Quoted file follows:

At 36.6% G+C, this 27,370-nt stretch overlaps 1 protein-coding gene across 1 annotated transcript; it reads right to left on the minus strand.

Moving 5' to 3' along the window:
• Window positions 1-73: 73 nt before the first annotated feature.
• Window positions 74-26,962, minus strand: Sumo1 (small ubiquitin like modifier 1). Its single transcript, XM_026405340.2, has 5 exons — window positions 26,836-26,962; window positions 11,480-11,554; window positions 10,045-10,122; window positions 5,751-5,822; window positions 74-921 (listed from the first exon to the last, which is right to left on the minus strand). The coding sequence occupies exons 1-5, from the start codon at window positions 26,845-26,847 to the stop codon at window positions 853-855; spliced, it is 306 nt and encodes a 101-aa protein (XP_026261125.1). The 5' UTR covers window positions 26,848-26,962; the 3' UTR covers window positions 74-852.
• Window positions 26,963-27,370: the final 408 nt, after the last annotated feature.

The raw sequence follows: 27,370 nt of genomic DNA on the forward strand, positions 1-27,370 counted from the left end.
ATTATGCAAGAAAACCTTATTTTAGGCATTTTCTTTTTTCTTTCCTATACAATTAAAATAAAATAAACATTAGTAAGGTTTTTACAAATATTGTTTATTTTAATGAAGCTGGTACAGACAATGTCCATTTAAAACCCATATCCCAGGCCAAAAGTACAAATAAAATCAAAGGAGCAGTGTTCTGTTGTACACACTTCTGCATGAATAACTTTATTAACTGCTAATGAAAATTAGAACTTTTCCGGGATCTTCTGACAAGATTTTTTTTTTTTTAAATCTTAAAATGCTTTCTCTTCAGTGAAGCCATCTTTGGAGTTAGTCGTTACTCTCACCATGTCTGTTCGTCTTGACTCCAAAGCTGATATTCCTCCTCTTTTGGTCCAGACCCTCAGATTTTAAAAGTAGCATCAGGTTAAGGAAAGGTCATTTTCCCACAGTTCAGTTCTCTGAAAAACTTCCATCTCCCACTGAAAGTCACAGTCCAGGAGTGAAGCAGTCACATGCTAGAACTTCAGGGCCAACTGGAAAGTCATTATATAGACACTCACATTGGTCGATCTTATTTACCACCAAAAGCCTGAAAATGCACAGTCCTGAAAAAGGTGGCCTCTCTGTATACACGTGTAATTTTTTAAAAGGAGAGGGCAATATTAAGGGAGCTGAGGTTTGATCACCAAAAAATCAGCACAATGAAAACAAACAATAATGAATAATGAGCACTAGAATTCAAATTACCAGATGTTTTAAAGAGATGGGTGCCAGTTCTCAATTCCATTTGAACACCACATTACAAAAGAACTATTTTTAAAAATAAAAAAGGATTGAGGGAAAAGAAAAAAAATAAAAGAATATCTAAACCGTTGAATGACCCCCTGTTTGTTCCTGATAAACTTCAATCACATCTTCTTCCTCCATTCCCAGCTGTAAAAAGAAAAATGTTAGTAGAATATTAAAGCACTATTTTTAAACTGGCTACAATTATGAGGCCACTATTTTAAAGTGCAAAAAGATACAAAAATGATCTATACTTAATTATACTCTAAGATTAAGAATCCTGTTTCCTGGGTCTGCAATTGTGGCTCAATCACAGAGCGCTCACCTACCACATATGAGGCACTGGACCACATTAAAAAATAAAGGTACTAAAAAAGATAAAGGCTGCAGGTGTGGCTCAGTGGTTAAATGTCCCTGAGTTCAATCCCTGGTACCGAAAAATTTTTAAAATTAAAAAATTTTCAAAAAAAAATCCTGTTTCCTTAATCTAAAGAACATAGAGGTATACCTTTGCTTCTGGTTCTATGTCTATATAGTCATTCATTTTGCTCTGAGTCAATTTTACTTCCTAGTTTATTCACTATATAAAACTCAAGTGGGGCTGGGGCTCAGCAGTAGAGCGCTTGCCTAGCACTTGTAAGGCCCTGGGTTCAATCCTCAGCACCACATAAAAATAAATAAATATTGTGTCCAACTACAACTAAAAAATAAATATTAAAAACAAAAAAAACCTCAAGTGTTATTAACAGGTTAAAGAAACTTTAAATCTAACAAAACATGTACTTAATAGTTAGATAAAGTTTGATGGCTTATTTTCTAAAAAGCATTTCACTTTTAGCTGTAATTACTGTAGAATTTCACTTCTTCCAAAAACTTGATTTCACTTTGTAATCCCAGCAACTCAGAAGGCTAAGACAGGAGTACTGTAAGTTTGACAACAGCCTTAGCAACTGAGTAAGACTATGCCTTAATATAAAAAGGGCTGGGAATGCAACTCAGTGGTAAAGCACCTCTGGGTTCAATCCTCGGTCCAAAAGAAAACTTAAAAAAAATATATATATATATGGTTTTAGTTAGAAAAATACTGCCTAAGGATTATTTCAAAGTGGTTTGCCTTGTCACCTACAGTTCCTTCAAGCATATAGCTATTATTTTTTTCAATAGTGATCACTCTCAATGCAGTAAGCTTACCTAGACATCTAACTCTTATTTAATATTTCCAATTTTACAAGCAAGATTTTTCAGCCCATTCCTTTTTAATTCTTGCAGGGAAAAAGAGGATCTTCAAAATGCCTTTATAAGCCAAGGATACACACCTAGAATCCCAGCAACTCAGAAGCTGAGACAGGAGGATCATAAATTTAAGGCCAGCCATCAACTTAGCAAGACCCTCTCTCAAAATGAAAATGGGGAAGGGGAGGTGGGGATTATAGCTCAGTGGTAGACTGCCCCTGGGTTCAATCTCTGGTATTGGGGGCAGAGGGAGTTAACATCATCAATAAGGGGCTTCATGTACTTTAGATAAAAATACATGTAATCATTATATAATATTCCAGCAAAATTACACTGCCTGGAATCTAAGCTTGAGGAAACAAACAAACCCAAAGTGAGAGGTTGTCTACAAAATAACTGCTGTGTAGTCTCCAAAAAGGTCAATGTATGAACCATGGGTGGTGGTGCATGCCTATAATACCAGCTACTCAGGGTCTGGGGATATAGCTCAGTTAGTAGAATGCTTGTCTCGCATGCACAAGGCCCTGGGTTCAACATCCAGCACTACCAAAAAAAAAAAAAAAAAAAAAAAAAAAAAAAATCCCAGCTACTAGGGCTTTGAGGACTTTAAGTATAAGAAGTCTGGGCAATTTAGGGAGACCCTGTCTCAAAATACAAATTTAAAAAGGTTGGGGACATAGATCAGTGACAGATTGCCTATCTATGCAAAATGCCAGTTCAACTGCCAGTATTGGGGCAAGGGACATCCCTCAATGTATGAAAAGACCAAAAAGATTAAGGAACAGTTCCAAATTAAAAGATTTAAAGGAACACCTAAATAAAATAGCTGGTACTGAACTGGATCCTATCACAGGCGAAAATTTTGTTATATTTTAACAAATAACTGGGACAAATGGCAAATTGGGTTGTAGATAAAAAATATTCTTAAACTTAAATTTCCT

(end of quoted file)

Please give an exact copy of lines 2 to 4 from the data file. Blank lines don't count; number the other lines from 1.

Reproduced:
Moving 5' to 3' along the window:
• Window positions 1-73: 73 nt before the first annotated feature.
• Window positions 74-26,962, minus strand: Sumo1 (small ubiquitin like modifier 1). Its single transcript, XM_026405340.2, has 5 exons — window positions 26,836-26,962; window positions 11,480-11,554; window positions 10,045-10,122; window positions 5,751-5,822; window positions 74-921 (listed from the first exon to the last, which is right to left on the minus strand). The coding sequence occupies exons 1-5, from the start codon at window positions 26,845-26,847 to the stop codon at window positions 853-855; spliced, it is 306 nt and encodes a 101-aa protein (XP_026261125.1). The 5' UTR covers window positions 26,848-26,962; the 3' UTR covers window positions 74-852.